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From a human perspective, the factory floor is becoming an increasingly lonely place.
While the most productive factories used to be those that were swarming with workers, today many are dominated by robots and other machinery. These automated factory workforces are often left to their own devices, apart from a smattering of humans whose role is to supervise and step in if anything goes wrong.
This post explores the different levels of automation in today’s factories, the benefits of automating, and how it should be approached to ensure the most effective outcomes.
What is factory automation?
Factory automation is a category of digital transformation where technology-based processes within a manufacturing facility replace manual, human-centric processes.
In scenarios where processes are automated, businesses are either reducing or re-allocating their labor resources to focus on other value-added activities.
4 Types of factory automation
Factory automation covers a wide spectrum: from enhancing a single manual process along the production line to rolling out a full-scale “lights out” transformation where human involvement is removed almost entirely. The steps along the automation spectrum are:
1. Partial process automation
An element of automation is incorporated into a factory process where a human worker is in charge. Simple, repetitive tasks are automated but responsibility for the final outcome—such as ensuring quality assurance standards for what leaves the workstation—remains in the hands of a human operator.
2. Single automated machines
Machines designed to carry out one specific, repetitive task take the automation process to the next level. These tasks can include robotic actions such as cutting, welding, packing, or even defect detection using computer vision.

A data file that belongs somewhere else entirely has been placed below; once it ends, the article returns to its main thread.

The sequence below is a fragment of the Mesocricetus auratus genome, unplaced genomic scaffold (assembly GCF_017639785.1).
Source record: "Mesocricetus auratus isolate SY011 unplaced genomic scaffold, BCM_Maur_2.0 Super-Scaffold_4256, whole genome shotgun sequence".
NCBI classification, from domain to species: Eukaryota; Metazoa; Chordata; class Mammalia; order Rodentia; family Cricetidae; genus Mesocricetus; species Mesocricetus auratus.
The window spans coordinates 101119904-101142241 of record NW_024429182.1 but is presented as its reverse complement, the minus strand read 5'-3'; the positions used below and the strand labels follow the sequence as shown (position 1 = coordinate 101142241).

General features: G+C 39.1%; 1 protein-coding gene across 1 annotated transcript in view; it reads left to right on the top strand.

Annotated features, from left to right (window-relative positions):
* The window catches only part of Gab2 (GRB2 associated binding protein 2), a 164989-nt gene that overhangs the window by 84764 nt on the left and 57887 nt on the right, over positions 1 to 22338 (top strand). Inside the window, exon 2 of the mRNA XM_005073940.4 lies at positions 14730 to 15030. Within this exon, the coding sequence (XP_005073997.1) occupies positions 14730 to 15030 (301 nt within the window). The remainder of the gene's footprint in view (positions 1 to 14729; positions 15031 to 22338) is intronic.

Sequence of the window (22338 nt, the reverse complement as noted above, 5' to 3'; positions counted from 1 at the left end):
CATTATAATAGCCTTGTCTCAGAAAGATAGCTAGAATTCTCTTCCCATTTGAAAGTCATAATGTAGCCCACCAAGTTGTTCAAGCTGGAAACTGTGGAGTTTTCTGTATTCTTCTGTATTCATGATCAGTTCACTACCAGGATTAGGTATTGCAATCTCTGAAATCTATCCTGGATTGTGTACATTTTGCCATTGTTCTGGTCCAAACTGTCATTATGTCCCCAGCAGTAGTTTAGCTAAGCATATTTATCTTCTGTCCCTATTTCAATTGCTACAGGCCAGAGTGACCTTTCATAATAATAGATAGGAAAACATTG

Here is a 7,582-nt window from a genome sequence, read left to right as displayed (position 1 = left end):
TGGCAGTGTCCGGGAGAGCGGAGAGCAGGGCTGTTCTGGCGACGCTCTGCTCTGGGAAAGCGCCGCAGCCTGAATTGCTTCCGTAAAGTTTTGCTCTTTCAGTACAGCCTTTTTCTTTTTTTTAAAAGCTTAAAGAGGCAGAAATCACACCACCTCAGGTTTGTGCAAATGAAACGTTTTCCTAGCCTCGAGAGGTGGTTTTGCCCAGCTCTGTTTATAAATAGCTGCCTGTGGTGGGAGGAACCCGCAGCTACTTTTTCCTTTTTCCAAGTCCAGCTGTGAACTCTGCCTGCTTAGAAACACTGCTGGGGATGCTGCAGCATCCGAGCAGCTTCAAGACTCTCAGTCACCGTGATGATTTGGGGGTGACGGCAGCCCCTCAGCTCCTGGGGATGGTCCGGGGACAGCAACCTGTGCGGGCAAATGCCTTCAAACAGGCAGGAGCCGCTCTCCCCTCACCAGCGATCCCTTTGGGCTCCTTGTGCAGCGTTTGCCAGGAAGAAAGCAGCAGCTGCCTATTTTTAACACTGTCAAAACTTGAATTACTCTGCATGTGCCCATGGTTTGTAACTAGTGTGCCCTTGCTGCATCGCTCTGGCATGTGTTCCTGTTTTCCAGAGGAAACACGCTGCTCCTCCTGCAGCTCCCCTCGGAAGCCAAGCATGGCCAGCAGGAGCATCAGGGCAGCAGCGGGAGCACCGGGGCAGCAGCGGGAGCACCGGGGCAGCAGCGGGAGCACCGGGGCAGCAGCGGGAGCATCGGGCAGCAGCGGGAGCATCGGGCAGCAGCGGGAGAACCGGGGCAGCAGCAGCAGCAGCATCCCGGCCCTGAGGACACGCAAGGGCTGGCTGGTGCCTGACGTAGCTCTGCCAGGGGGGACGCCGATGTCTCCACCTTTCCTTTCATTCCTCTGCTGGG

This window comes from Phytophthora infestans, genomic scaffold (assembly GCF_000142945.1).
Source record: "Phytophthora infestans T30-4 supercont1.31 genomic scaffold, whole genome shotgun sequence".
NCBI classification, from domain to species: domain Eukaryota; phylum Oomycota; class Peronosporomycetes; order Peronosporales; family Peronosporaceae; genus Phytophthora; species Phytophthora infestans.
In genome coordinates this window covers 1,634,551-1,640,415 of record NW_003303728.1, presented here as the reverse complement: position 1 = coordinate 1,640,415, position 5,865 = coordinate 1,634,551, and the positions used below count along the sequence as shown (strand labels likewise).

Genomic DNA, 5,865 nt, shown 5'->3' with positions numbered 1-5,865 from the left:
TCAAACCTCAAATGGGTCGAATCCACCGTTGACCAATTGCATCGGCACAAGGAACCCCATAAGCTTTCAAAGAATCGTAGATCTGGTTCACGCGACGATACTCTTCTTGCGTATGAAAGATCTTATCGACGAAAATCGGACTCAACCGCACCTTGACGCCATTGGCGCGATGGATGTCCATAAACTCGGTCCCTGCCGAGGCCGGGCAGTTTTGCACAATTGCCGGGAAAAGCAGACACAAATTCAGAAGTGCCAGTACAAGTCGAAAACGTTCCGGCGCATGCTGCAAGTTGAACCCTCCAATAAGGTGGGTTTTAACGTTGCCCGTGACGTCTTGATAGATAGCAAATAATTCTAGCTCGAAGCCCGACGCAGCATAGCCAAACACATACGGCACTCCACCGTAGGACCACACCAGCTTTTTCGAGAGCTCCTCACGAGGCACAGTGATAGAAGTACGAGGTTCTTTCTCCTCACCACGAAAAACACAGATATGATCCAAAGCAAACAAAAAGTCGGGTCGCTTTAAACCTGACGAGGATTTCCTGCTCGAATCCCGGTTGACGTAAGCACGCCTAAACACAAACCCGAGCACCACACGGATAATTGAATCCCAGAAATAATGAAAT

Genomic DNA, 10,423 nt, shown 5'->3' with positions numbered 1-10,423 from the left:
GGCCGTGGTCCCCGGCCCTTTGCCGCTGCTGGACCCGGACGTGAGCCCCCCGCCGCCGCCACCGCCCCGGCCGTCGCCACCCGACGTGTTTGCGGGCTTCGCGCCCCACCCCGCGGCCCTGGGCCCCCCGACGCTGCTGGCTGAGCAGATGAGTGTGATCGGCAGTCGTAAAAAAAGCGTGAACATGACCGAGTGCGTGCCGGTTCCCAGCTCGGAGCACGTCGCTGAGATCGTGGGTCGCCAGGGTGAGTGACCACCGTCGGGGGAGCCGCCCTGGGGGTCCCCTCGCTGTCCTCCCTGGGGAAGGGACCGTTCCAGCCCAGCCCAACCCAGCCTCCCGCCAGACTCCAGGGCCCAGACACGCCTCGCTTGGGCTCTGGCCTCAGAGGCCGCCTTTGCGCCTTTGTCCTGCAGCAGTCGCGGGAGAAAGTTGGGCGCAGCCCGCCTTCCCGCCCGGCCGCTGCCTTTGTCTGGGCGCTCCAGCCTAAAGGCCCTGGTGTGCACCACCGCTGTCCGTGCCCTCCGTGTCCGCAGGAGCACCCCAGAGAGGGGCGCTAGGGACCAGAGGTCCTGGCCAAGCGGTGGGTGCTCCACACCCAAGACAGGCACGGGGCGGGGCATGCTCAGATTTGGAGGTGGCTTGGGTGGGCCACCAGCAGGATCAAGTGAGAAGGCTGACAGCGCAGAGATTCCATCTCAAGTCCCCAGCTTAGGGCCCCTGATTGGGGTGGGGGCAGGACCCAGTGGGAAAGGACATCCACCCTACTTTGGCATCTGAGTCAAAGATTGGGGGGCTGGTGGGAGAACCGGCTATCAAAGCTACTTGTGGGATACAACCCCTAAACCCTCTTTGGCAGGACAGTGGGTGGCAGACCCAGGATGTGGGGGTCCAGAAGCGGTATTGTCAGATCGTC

3. Automated production lines
Having a combination of automated machines, each performing a specific task and typically linked through a conveyor system, further reduces the need for human involvement on the factory floor. With an automated production line in place, the role of the workforce shifts to focusing on supervising, monitoring, and maintaining the equipment, rather than carrying out the actual production process.
4. Fully automated/end-to-end automation
At the furthest end of the automation spectrum is the “lights out” or dark manufacturing environment where a fully automated set-up allows production to continue 24 hours a day, seven days a week without any human input or oversight.
Benefits of automating your factory
Factory automation offers a range of benefits. Depending on their goals, organizations will have differing priorities and expectations when embarking on an automation journey. In general, however, the benefits of automation include:
A key goal of any automation—from partial process changes to end-to-end transformation—is often to improve productivity by reducing the limitations that human workers impose on a production process. Unlike people, machines can work continuously enabling businesses to increase their production capacity by a significant margin.
Improved quality and consistency
Beyond productivity gains, the repeatability of automated processes means they can often produce finished products of a higher quality and consistency than those produced using human labor.
Repeatability can also enable improved planning, which in turn leads to opportunities to reduce waste.
While automation inevitably involves an initial capital outlay, long-term cost savings through the combination of benefits listed above can provide a compelling reason for a factory to go down the automation route. As well as enabling savings through improved productivity and quality, and reduced waste, effective automation should also reduce downtime and staff training costs, further reducing costs.
Safer working conditions
By removing workers from exposure to production hazards, automated factories reduce health and safety risks to staff, providing a happy combination of a safer working environment and the elimination of accident-related costs.